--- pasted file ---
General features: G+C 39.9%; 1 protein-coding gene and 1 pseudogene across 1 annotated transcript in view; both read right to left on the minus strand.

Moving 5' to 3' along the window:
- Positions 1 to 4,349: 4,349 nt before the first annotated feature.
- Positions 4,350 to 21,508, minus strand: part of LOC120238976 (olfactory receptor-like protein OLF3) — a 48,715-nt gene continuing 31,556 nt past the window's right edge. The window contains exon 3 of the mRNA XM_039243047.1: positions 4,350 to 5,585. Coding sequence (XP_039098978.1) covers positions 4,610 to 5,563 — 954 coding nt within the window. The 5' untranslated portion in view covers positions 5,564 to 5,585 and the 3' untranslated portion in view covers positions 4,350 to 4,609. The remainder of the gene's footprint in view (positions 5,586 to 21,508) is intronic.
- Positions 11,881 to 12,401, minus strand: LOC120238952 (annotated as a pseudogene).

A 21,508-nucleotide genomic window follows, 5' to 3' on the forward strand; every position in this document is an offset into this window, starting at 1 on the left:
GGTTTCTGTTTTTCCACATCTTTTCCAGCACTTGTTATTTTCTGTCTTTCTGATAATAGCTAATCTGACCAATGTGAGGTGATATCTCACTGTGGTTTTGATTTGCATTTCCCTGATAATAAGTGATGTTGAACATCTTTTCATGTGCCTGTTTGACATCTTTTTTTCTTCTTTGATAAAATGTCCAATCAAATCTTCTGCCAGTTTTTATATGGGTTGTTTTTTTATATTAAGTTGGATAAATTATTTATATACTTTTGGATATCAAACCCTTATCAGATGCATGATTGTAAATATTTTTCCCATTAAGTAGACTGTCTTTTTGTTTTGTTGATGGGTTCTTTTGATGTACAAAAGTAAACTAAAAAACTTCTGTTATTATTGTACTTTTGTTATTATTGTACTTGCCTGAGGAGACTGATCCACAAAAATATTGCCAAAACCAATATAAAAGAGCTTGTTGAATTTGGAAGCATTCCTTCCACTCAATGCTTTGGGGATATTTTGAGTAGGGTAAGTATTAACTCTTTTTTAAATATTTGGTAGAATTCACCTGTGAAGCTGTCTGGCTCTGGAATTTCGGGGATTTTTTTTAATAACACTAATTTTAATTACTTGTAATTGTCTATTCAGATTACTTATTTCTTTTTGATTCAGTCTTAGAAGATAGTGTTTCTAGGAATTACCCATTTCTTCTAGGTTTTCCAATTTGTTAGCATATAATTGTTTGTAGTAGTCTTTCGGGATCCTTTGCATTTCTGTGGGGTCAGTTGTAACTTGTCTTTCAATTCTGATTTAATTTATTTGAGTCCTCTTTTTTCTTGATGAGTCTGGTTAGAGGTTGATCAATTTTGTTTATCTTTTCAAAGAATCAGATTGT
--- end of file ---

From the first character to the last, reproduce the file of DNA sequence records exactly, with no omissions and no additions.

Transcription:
General features: G+C 39.9%; 1 protein-coding gene and 1 pseudogene across 1 annotated transcript in view; both read right to left on the minus strand.

Moving 5' to 3' along the window:
- Positions 1 to 4,349: 4,349 nt before the first annotated feature.
- Positions 4,350 to 21,508, minus strand: part of LOC120238976 (olfactory receptor-like protein OLF3) — a 48,715-nt gene continuing 31,556 nt past the window's right edge. The window contains exon 3 of the mRNA XM_039243047.1: positions 4,350 to 5,585. Coding sequence (XP_039098978.1) covers positions 4,610 to 5,563 — 954 coding nt within the window. The 5' untranslated portion in view covers positions 5,564 to 5,585 and the 3' untranslated portion in view covers positions 4,350 to 4,609. The remainder of the gene's footprint in view (positions 5,586 to 21,508) is intronic.
- Positions 11,881 to 12,401, minus strand: LOC120238952 (annotated as a pseudogene).

A 21,508-nucleotide genomic window follows, 5' to 3' on the forward strand; every position in this document is an offset into this window, starting at 1 on the left:
GGTTTCTGTTTTTCCACATCTTTTCCAGCACTTGTTATTTTCTGTCTTTCTGATAATAGCTAATCTGACCAATGTGAGGTGATATCTCACTGTGGTTTTGATTTGCATTTCCCTGATAATAAGTGATGTTGAACATCTTTTCATGTGCCTGTTTGACATCTTTTTTTCTTCTTTGATAAAATGTCCAATCAAATCTTCTGCCAGTTTTTATATGGGTTGTTTTTTTATATTAAGTTGGATAAATTATTTATATACTTTTGGATATCAAACCCTTATCAGATGCATGATTGTAAATATTTTTCCCATTAAGTAGACTGTCTTTTTGTTTTGTTGATGGGTTCTTTTGATGTACAAAAGTAAACTAAAAAACTTCTGTTATTATTGTACTTTTGTTATTATTGTACTTGCCTGAGGAGACTGATCCACAAAAATATTGCCAAAACCAATATAAAAGAGCTTGTTGAATTTGGAAGCATTCCTTCCACTCAATGCTTTGGGGATATTTTGAGTAGGGTAAGTATTAACTCTTTTTTAAATATTTGGTAGAATTCACCTGTGAAGCTGTCTGGCTCTGGAATTTCGGGGATTTTTTTTAATAACACTAATTTTAATTACTTGTAATTGTCTATTCAGATTACTTATTTCTTTTTGATTCAGTCTTAGAAGATAGTGTTTCTAGGAATTACCCATTTCTTCTAGGTTTTCCAATTTGTTAGCATATAATTGTTTGTAGTAGTCTTTCGGGATCCTTTGCATTTCTGTGGGGTCAGTTGTAACTTGTCTTTCAATTCTGATTTAATTTATTTGAGTCCTCTTTTTTCTTGATGAGTCTGGTTAGAGGTTGATCAATTTTGTTTATCTTTTCAAAGAATCAGATTGT